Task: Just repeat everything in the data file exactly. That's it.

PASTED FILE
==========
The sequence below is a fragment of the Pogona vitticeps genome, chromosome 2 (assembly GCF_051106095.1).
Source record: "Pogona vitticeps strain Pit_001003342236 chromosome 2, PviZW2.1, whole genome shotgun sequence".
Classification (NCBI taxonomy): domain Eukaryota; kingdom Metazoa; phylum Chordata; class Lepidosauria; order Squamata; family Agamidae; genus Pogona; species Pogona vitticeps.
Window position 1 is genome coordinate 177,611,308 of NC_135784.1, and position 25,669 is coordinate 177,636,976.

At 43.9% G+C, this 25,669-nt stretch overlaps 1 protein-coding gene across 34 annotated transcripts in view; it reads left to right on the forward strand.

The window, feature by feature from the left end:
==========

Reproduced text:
The sequence below is a fragment of the Pogona vitticeps genome, chromosome 2 (assembly GCF_051106095.1).
Source record: "Pogona vitticeps strain Pit_001003342236 chromosome 2, PviZW2.1, whole genome shotgun sequence".
Classification (NCBI taxonomy): domain Eukaryota; kingdom Metazoa; phylum Chordata; class Lepidosauria; order Squamata; family Agamidae; genus Pogona; species Pogona vitticeps.
Window position 1 is genome coordinate 177,611,308 of NC_135784.1, and position 25,669 is coordinate 177,636,976.

At 43.9% G+C, this 25,669-nt stretch overlaps 1 protein-coding gene across 34 annotated transcripts in view; it reads left to right on the forward strand.

The window, feature by feature from the left end: